Today in Blogworld 10.21.16

Serious Laughter

I love the work Adam Ford does, and also enjoyed this interview.

An Illustration of Repentance

This is so good. Very helpful. I could see myself using this quite a few times when preaching the gospel.

The Seven Deadly Sins of Church Announcements

I think these are important. Of course, I also think church is a gathering of believers and less of a production. But we need to be mindful of these things.

College Ministry Needs Biblical Theology

Yes! I’ve been saying this across the board…the same applies to VBS material.

Piper has a few more books in his brain…I’d buy a couple of these:

How Christian Growth is a Bit Like a Couple Drunks at a Bar

A study just came out which indicated that drunk people cannot tell how drunk they are when around other drunk people. Forgetting for a moment that this should be incredibly obvious, and didn’t need a study, it made me think about a preaching point I’ve used for years when going through 1 John. You cannot tell much about your spiritual growth by comparing yourself to others—especially fellow believers.

What tends to happen, at least here in the Bible Belt, is that the longer you are saved the less and less you are around other believers. When you first become a believer, if at an older age, the change in your life is quite evident. But the more you get around other believers the less you see the spiritual growth. The reason is similar to the drunk person not able to tell how drunk he is because he is around other drunks. You start comparing yourselves to people who are now very similar to you—fellow believers. And you don’t look all that much different. Some conclude from this that their spiritual growth has stagnated.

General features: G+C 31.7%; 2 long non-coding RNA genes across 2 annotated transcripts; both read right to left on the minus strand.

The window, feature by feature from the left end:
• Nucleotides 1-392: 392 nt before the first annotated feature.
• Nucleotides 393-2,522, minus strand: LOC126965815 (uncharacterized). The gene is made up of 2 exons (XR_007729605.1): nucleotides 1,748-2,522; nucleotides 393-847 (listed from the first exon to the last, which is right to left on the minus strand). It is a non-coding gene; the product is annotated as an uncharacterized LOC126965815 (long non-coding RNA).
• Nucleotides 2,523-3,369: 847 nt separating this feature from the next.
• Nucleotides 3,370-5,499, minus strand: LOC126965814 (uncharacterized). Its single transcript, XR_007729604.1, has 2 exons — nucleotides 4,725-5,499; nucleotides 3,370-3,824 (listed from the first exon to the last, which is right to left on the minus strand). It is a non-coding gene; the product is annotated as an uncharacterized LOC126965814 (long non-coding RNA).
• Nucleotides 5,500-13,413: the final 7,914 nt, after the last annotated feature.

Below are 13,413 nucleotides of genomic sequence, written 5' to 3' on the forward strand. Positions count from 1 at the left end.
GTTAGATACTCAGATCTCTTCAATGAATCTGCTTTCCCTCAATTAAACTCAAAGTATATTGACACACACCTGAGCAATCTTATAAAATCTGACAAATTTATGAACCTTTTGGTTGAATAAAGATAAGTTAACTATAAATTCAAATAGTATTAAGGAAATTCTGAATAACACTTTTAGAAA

One could make the conclusion here that what you ought to do is compare yourself to lost people or even your past self so that you can see how much you have or have not grown. While there might be some benefit to that—I think a better suggestion is to say that we’re all a bunch of drunks and Jesus is the only sober one among us. Compare yourself to him and you’ll see how far away from sober you actually are. This keeps you from the man-pleasing tendency to clean the outside of the cup and the deadly poison of comparing yourself to others.

But I also want to encourage struggling believers who might be discouraged by their slow growth. I don’t notice how big my children are getting because I see them every day. But when someone shows me a picture from three years ago I am stunned at how much they’ve grown. Likewise, when visit my parents they notice because they haven’t seen them for a few months. Christian growth is similar. It’s often little day to day growth and we don’t notice it as much because of our new environment. But if we are in Christ the Bible tells us that we are growing more like Him daily.

If you want to see that perhaps consider where you were a few years ago. Or go back to an old environment or situation and remember where you were apart from Christ, or even as a new believer. I imagine you will notice how much you really have changed. I appreciate what Matt Smethurst tweeted the other day. “I don’t remember 99% of the meals that I’ve eaten, but they’ve kept me alive. God uses faithful, forgettable sermons to beautify his bride.” I’m convinced that Christian growth is very similar. Most of our growth is going to be boring and forgettable. But Christ is faithful to His bride.

We are growing, but we just might be like the drunk guy who can’t tell how hammered he is because he’s comparing himself to other sloppy drunks.